Cuyahoga Falls baseball edges Woodridge in walk-off thriller at Canal Park
AKRON — It has been 21 years since the Cuyahoga Falls baseball team played in a state championship game.
Pardon Brian Shannon if he prefers to do some fact-checking.
For the first-year Black Tigers head coach, Thursday officially put an end to that more-than-two-decade drought.
“It felt like one to us,” Shannon said.
No, there wasn’t a ceremony after the game. And no, his players didn’t get to hoist a gargantuan trophy while celebrating madly.
Instead, the beleaguered Falls’ players got a chance to enjoy something few teams get to experience.
That would be a victory in their final game.
The Black Tigers earned a thrilling 2-1 victory over neighboring rival Woodridge in a socially-distant Senior Spotlight Series’ game Thursday at Canal Park in Akron.
Falls, the Division I state runner-up in 1999, made sure its only game in 2020 was special in every way imaginable.
It was particularly special for a pair of 2020 graduates, who saw their senior seasons destroyed by a deadly respiratory tract infection known as COVID-19.
Julien Harris’ run-scoring single with the bases loaded ended the game with two outs in the bottom of the seventh inning. Ethan Tompkins, who legged out an infield single to get things started, touched home plate for the winning run.
“It was a very exciting way to end,” Shannon said. “Julien is a hard worker. He has improved so much over four years. I knew he was going to put the bat on the ball. I just hoped it was going to fall in our favor.
“Ethan is a tough kid. He’s a competitor. I can’t think of a better kid to score that run for us.”
While any loss is devastating, Bulldogs head coach Dennis Dever, was just happy to be in the dugout with some of his favorite young men.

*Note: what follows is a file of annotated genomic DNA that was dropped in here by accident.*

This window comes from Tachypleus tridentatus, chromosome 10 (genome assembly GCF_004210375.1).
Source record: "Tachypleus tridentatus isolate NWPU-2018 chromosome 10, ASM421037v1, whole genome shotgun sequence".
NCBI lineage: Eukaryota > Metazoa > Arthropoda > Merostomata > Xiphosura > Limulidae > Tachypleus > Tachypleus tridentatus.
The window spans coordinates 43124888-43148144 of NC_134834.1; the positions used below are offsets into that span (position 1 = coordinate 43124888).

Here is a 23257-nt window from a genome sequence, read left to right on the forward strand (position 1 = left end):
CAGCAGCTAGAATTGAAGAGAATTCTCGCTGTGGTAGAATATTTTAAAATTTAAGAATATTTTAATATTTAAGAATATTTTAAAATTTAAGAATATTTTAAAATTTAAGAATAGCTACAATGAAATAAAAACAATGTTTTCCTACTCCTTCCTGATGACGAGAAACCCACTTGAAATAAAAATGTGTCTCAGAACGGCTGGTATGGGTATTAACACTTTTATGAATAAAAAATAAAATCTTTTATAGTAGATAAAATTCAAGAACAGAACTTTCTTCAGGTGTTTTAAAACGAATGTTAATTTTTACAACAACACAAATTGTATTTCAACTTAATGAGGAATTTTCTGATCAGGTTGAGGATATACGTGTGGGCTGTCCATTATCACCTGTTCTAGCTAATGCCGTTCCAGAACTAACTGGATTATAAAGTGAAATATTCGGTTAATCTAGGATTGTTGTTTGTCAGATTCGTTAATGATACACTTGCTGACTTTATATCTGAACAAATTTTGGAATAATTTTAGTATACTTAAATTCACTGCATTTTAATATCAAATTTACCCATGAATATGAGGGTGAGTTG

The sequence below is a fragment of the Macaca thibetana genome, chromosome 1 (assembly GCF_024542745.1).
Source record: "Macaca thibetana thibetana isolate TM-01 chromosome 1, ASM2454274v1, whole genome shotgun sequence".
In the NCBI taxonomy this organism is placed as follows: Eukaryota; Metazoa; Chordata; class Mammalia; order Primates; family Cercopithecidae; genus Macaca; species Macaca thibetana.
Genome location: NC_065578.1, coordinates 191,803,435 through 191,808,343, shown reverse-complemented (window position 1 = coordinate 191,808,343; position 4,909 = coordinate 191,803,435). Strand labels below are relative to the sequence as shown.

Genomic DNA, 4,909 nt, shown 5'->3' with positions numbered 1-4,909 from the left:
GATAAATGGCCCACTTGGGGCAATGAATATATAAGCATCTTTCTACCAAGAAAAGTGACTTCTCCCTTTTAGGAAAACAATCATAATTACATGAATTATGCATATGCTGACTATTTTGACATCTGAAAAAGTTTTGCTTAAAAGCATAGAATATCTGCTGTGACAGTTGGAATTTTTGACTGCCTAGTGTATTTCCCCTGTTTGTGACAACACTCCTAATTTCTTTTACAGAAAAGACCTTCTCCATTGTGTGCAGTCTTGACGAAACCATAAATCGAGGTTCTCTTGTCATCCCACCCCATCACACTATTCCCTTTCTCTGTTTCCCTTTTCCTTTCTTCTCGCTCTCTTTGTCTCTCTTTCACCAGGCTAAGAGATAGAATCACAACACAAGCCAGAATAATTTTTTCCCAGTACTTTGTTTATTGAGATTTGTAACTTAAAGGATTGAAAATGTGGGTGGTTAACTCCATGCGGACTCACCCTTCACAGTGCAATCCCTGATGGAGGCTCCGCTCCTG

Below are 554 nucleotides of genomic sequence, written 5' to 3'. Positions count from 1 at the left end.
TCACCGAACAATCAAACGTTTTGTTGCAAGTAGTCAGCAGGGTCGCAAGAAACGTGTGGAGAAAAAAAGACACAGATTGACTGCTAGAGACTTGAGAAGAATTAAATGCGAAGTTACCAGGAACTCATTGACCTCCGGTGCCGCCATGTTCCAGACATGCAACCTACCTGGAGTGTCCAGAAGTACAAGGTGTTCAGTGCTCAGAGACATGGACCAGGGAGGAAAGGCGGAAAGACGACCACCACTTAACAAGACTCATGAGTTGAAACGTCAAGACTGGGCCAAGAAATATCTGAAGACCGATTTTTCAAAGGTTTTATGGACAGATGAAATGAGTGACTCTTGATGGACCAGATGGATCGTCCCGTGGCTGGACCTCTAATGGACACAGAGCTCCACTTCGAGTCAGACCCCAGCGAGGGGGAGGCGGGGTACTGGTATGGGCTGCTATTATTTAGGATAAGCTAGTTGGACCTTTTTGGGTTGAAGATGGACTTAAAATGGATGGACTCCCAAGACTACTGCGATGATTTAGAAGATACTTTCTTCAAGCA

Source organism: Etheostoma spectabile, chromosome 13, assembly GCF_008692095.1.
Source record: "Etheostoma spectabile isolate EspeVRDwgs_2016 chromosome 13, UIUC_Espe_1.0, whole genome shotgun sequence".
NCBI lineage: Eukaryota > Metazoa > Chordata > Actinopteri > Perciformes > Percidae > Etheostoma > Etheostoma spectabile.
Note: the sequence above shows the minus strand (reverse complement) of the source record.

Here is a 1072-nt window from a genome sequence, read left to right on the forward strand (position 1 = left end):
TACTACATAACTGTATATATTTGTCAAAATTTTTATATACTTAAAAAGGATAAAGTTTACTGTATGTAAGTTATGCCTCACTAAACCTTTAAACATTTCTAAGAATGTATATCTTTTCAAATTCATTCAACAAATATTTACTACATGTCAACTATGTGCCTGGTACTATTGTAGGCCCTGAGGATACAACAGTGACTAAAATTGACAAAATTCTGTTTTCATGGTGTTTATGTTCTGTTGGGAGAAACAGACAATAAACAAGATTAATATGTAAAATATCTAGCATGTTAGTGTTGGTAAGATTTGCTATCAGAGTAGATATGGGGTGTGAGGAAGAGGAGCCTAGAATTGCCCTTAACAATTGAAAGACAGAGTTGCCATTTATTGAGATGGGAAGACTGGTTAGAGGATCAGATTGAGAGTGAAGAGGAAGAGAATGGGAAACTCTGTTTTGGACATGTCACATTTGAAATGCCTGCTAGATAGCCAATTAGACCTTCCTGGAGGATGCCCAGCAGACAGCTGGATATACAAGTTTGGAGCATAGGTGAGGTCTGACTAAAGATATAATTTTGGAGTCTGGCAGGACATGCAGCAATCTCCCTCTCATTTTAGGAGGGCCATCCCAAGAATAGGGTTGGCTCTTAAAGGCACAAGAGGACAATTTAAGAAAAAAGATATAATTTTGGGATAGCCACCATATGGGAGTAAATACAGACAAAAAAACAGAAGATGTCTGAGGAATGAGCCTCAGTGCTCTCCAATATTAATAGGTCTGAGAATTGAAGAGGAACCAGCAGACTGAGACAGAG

“It was incredible,” he said. “We had a practice with these guys yesterday and a game today. It was just really special to get together because of, obviously, what had gone on this spring.”
Prior to the game, both teams honored their seniors just like they would on senior night during the spring season. Sadly for both teams, there were quite a few of them. The Black Tigers said goodbye to 14 seniors while Woodridge bid adieu to 11 seniors.
“Everybody was extremely excited, especially to get on Canal Park, especially to get one more game and especially to be able to have a senior introduction like that and a ceremony, ” Dever said. “They got the senior night that they deserved.”
Falls honored Harris, Tompkins and fellow 2020 graduates Tyler Jellison, who drove in the first run in the third, Bobby Wilson, who pitched a scoreless seventh inning to get the win, Ben Hoffman, Jack Smith, who scored the Black Tigers’ first run, Jake Stiffler, Landon Nagel, Alex Valente, Nick Golden, Jason DiNapoli, Braeden Walker, Colin Stefan-Wallace and Braunavan Arsenault, who was unable to attend.
“It was great, especially for these seniors,” Shannon said. “They really put in a lot of work over four years. I’ve been a coach with the Falls for a few years now. I’ve seen these kids grow up and I couldn’t think of a better way to send them off.”
Woodridge recognized 2020 graduates Kyle Mottice, Carson Murphy, Brandon Albright, Andrew Mekeal, Kevin Baker, Josh Kearns, Miles Ashbaugh, Mitchell Shoff, Martin Ashbaugh, Malcolm Neitenbach and Fletcher Larson.